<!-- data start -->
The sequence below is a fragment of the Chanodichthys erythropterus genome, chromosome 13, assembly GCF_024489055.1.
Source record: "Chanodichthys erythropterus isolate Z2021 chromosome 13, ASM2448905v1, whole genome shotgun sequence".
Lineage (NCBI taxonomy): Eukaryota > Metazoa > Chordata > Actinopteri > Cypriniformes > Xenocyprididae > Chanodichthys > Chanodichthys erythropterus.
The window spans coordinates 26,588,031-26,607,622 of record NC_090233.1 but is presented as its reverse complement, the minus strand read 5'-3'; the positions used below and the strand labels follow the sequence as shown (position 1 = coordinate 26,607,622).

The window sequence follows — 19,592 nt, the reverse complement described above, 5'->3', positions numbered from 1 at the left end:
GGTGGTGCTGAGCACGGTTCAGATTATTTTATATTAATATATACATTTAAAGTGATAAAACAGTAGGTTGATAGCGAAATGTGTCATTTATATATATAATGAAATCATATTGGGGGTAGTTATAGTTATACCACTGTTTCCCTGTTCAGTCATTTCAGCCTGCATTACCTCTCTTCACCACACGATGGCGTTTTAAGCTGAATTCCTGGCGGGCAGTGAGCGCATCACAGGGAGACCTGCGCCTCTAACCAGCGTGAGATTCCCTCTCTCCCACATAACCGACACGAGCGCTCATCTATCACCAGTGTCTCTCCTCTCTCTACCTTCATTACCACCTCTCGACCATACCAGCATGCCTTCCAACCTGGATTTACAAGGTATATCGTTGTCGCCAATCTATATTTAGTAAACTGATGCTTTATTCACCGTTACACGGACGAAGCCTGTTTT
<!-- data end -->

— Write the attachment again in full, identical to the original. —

The sequence below is a fragment of the Chanodichthys erythropterus genome, chromosome 13, assembly GCF_024489055.1.
Source record: "Chanodichthys erythropterus isolate Z2021 chromosome 13, ASM2448905v1, whole genome shotgun sequence".
Lineage (NCBI taxonomy): Eukaryota > Metazoa > Chordata > Actinopteri > Cypriniformes > Xenocyprididae > Chanodichthys > Chanodichthys erythropterus.
The window spans coordinates 26,588,031-26,607,622 of record NC_090233.1 but is presented as its reverse complement, the minus strand read 5'-3'; the positions used below and the strand labels follow the sequence as shown (position 1 = coordinate 26,607,622).

The window sequence follows — 19,592 nt, the reverse complement described above, 5'->3', positions numbered from 1 at the left end:
GGTGGTGCTGAGCACGGTTCAGATTATTTTATATTAATATATACATTTAAAGTGATAAAACAGTAGGTTGATAGCGAAATGTGTCATTTATATATATAATGAAATCATATTGGGGGTAGTTATAGTTATACCACTGTTTCCCTGTTCAGTCATTTCAGCCTGCATTACCTCTCTTCACCACACGATGGCGTTTTAAGCTGAATTCCTGGCGGGCAGTGAGCGCATCACAGGGAGACCTGCGCCTCTAACCAGCGTGAGATTCCCTCTCTCCCACATAACCGACACGAGCGCTCATCTATCACCAGTGTCTCTCCTCTCTCTACCTTCATTACCACCTCTCGACCATACCAGCATGCCTTCCAACCTGGATTTACAAGGTATATCGTTGTCGCCAATCTATATTTAGTAAACTGATGCTTTATTCACCGTTACACGGACGAAGCCTGTTTT